Though Anonymous draws from the hacker ethos and hacktivism alike, Coleman argues that Anonymous differentiates itself from these two historical precedents, particularly from the politically oriented operations of the 1990s, including Electronic Disturbance Theater (EDT) and The Yes Men/RTMark. It is tempting to see Anonymous as an extension of 1990s-era hacktivism, and though Coleman charts something of a trajectory from the alterglobalization movement through to Occupy and Anonymous, what she depicts is a somewhat more politically unstable and even undecideable entity. It is in contextualizing Anonymous with regard to its hacktivist and hacker precedents that Hacker, Hoaxer could have provided a more thorough genealogy of the online activism that preceded it, particularly because many of the debates that Coleman stages around the political use of Denial of Service (DoS) tactics have been broached previously. For example, Coleman claims that Anonymous was the first group to use Distributed Denial of Service (DDoS) attacks for ‘political dissent’. This may be technically correct, in so far as Anonymous may have been the first to utilize the prepackaged, widely available ‘script kiddy’ DDoS programs that block website access for political ends. However, the concept of undertaking a digital blockade came out of two influential texts by Critical Art Ensemble, The Electronic Disturbance (1994) and Electronic Civil Disobedience (1996), both of which developed the overall strategy of ‘tactical media’. Inspired by the writings of CAE, the first politicized usage of websiteblocking tactics was by Electronic Disturbance Theater, who released the Zapatista Tactical FloodNet software as a work of ‘conceptual art’ in 1998. Even if FloodNet’s stated purpose was ‘the conceptual-artistic spamming of targeted server error logs’, FloodNet’s technical purpose was to ‘reload a targeted web page several times per minute’ in an act of ‘Electronic Civil Disobedience’. Funded by RTMark.com to support, via online civil disobedience, the Zapatista indigenous movement in Mexico, FloodNet was also actively used in the 1999 ToyWars campaign against dot-com company etoys.com (that sought to ‘take over the etoy.com art brand’). Loading FloodNet turns one’s Internet browser into a multi-windowed monster that, coupled with other hacktivists doing the same, aims to block the information highway with bits instead of bodies – in much the same manner as a Denial of Service attack, though with technically different means.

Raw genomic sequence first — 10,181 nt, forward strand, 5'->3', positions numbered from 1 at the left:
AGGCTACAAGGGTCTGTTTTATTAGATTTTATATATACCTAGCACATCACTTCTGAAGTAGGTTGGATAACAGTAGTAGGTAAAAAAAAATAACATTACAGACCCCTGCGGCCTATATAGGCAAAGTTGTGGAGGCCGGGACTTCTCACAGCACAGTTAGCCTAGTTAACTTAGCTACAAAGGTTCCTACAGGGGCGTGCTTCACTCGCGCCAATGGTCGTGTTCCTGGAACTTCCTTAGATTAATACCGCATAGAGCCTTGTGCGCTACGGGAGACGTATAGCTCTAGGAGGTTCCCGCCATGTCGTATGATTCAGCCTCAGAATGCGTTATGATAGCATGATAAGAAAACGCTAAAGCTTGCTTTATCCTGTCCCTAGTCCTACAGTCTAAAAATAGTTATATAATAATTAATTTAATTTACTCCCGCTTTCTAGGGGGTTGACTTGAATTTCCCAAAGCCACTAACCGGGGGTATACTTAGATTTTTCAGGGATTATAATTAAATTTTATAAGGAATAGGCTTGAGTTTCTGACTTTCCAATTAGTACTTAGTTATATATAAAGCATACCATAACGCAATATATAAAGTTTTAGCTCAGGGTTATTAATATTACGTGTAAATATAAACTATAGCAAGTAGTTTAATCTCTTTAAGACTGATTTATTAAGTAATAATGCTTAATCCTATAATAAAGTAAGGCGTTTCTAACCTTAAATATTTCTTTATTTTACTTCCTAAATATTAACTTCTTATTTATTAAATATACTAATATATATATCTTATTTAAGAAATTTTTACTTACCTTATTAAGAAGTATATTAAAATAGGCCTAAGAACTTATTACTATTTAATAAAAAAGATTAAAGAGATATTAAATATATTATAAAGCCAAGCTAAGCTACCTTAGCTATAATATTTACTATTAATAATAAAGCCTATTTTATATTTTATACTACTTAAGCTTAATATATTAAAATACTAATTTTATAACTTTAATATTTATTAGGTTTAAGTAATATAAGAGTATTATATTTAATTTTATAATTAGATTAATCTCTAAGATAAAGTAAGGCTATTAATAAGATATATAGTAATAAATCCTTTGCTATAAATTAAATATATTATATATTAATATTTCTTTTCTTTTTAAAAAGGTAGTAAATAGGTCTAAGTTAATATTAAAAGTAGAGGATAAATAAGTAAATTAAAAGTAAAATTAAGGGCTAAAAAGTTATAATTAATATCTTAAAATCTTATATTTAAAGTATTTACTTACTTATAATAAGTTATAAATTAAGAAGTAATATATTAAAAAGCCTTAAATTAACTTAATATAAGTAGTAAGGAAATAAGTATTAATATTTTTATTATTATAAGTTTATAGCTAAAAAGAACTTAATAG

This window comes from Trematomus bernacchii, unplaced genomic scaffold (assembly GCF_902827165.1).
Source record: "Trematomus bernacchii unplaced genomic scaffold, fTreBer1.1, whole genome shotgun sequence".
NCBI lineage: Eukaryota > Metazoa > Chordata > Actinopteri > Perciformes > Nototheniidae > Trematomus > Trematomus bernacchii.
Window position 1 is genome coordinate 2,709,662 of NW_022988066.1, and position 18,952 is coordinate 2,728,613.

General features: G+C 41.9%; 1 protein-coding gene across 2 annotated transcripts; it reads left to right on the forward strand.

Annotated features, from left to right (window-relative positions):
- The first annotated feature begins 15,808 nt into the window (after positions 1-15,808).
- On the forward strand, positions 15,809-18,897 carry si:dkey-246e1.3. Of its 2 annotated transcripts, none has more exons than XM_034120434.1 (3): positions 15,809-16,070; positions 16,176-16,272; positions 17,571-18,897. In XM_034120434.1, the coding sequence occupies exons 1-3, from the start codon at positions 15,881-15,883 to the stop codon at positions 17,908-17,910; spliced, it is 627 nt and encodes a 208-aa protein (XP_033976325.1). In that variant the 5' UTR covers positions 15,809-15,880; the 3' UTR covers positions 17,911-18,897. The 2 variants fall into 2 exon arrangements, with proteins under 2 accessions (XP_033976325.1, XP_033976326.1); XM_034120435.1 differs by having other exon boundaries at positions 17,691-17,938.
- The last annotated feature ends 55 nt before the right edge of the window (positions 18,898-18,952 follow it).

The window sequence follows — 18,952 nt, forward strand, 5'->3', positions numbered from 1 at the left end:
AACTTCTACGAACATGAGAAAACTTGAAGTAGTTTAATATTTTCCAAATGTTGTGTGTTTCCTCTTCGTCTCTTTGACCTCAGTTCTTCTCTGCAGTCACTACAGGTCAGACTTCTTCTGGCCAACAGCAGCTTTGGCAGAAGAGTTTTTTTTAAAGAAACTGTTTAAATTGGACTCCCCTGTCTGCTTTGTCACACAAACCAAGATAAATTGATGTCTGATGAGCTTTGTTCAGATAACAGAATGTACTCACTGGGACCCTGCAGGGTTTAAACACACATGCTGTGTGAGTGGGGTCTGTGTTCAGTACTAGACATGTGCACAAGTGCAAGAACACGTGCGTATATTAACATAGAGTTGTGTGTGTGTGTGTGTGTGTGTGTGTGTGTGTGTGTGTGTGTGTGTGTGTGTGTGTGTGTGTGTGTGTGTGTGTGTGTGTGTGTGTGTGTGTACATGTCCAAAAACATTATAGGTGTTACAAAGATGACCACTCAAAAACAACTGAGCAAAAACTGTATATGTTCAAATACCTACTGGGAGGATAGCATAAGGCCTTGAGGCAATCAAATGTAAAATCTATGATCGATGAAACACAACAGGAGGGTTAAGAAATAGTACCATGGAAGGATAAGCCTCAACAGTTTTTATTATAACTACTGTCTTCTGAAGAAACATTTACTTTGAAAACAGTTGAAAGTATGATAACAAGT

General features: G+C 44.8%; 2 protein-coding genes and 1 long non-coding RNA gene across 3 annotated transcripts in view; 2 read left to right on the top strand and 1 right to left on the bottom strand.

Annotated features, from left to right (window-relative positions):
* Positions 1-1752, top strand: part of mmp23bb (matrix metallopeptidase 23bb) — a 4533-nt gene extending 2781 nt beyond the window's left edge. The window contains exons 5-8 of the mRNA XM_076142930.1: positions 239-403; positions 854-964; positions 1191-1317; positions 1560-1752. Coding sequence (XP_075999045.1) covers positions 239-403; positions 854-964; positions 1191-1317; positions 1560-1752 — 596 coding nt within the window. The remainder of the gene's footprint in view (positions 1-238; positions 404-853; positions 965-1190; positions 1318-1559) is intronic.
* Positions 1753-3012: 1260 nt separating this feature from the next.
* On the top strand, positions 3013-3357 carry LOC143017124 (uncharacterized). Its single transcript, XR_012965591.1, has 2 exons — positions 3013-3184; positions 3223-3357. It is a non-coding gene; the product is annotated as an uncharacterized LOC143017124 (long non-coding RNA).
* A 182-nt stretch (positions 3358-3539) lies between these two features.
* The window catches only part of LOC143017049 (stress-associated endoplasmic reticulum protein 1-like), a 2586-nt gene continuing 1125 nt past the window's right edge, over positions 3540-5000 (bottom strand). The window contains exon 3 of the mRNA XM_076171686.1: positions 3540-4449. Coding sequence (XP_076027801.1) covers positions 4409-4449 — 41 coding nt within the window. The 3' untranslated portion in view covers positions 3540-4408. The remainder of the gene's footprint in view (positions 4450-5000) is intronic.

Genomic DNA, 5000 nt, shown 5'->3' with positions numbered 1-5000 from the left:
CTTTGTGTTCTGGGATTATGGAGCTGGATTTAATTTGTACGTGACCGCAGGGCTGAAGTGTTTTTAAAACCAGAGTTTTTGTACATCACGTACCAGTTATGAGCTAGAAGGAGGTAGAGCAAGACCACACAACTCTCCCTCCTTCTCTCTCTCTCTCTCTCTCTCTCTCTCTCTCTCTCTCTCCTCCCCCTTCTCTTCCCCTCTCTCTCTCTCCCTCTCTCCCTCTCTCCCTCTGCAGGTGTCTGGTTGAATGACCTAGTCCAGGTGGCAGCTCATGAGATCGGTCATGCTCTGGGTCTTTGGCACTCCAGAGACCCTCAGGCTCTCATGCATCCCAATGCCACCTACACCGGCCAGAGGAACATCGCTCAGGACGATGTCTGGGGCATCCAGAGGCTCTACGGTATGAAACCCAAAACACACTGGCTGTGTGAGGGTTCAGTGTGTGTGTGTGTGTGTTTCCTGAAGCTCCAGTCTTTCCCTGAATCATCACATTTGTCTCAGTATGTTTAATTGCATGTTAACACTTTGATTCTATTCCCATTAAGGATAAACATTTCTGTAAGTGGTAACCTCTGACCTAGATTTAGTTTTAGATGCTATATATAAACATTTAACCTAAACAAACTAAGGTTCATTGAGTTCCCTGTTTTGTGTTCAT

The toxic yet politically potent combination of trolls and tricksters was transformed on 15 January 2007, when ‘Anonymous’ – not an identity but a single instance of the anonymous posting handle – suggested that /b/ ‘do something big again’ by ‘“hacking” or “taking down” the official Scientology website’. The Church of Scientology is no small opponent; it is well-funded and notorious for hounding critics and former members with lawsuits. It was thus a perfect target for an anonymous take-down campaign.